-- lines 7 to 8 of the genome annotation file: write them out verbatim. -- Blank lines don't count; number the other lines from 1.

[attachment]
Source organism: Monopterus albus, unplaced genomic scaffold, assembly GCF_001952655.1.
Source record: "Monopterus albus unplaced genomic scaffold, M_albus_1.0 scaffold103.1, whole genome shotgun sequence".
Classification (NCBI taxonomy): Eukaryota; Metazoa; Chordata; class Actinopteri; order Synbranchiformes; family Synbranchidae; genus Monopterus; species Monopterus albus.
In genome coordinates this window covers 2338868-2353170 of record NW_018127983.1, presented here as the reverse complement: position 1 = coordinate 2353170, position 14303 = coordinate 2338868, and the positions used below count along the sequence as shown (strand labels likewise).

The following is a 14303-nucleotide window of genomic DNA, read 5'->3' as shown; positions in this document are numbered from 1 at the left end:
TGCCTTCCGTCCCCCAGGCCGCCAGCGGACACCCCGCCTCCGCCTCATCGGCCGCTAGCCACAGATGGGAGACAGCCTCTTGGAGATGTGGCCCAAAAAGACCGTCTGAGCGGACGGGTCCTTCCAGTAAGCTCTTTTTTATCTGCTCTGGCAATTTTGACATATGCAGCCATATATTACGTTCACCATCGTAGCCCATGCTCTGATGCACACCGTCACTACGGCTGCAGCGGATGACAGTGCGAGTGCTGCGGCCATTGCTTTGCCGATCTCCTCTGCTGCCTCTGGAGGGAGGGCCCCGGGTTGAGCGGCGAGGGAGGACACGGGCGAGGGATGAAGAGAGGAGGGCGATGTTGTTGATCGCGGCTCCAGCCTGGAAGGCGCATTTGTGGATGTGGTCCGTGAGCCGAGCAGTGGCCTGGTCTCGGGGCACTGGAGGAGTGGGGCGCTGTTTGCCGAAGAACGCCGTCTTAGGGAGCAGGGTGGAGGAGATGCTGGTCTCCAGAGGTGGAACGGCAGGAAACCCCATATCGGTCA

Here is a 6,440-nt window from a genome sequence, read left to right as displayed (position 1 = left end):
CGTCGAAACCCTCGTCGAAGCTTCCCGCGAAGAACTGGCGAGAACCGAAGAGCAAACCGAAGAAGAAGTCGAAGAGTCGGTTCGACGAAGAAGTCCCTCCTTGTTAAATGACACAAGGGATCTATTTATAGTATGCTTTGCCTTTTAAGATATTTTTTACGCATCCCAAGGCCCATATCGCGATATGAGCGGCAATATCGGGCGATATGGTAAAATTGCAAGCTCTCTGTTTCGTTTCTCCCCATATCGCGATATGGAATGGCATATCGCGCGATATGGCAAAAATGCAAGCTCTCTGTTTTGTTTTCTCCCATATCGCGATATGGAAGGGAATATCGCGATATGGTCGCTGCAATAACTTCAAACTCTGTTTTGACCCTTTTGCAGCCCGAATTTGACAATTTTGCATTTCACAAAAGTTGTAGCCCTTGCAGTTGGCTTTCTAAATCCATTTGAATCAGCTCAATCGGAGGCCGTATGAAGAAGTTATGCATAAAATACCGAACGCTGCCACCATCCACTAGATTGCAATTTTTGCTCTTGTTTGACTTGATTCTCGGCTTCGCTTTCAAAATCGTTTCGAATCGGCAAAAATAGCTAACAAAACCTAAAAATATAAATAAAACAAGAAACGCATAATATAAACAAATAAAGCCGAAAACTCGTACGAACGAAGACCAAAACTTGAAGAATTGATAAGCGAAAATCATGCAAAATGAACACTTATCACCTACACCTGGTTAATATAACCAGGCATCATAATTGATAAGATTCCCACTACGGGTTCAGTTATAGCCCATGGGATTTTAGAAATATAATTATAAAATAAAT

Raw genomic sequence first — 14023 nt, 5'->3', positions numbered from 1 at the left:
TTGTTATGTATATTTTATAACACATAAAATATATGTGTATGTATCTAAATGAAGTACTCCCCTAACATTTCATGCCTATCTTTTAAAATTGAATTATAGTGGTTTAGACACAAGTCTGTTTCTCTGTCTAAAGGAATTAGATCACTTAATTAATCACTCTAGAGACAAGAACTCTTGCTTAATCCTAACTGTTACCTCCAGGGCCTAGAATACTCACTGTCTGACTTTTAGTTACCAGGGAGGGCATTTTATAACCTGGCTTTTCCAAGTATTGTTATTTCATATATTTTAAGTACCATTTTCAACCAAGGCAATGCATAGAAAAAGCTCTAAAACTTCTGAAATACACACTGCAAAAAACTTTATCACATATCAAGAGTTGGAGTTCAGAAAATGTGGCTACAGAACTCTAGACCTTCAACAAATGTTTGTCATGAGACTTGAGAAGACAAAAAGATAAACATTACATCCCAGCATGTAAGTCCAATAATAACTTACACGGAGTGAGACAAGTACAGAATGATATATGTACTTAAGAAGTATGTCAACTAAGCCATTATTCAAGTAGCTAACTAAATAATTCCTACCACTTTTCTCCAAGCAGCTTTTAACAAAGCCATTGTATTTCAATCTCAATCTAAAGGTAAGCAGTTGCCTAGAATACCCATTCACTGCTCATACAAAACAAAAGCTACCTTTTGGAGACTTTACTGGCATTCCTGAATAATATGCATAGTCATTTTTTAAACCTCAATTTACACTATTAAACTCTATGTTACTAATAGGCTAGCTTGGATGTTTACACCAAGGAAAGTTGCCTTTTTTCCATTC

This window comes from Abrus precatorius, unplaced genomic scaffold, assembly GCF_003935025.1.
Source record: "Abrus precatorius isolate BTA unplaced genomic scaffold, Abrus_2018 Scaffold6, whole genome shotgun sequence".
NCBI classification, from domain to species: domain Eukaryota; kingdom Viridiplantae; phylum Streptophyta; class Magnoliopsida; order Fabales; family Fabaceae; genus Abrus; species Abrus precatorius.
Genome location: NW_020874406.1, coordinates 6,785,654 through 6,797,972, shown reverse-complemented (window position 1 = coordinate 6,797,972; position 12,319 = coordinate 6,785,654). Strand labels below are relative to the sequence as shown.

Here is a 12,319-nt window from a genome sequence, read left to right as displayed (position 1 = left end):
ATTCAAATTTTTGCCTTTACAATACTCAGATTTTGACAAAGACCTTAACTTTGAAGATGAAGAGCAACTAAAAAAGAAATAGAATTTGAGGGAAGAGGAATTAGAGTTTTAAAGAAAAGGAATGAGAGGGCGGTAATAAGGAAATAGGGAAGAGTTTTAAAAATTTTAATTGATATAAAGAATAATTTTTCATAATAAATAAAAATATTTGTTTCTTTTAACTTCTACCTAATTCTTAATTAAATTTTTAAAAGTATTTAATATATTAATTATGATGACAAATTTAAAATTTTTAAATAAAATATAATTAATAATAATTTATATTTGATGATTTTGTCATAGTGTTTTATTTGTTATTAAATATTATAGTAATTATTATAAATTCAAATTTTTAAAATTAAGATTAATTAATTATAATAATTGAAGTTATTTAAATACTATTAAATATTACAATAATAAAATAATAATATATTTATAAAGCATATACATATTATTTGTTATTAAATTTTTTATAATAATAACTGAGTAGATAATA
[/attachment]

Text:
Here is a 6,440-nt window from a genome sequence, read left to right as displayed (position 1 = left end):
CGTCGAAACCCTCGTCGAAGCTTCCCGCGAAGAACTGGCGAGAACCGAAGAGCAAACCGAAGAAGAAGTCGAAGAGTCGGTTCGACGAAGAAGTCCCTCCTTGTTAAATGACACAAGGGATCTATTTATAGTATGCTTTGCCTTTTAAGATATTTTTTACGCATCCCAAGGCCCATATCGCGATATGAGCGGCAATATCGGGCGATATGGTAAAATTGCAAGCTCTCTGTTTCGTTTCTCCCCATATCGCGATATGGAATGGCATATCGCGCGATATGGCAAAAATGCAAGCTCTCTGTTTTGTTTTCTCCCATATCGCGATATGGAAGGGAATATCGCGATATGGTCGCTGCAATAACTTCAAACTCTGTTTTGACCCTTTTGCAGCCCGAATTTGACAATTTTGCATTTCACAAAAGTTGTAGCCCTTGCAGTTGGCTTTCTAAATCCATTTGAATCAGCTCAATCGGAGGCCGTATGAAGAAGTTATGCATAAAATACCGAACGCTGCCACCATCCACTAGATTGCAATTTTTGCTCTTGTTTGACTTGATTCTCGGCTTCGCTTTCAAAATCGTTTCGAATCGGCAAAAATAGCTAACAAAACCTAAAAATATAAATAAAACAAGAAACGCATAATATAAACAAATAAAGCCGAAAACTCGTACGAACGAAGACCAAAACTTGAAGAATTGATAAGCGAAAATCATGCAAAATGAACACTTATCACCTACACCTGGTTAATATAACCAGGCATCATAATTGATAAGATTCCCACTACGGGTTCAGTTATAGCCCATGGGATTTTAGAAATATAATTATAAAATAAAT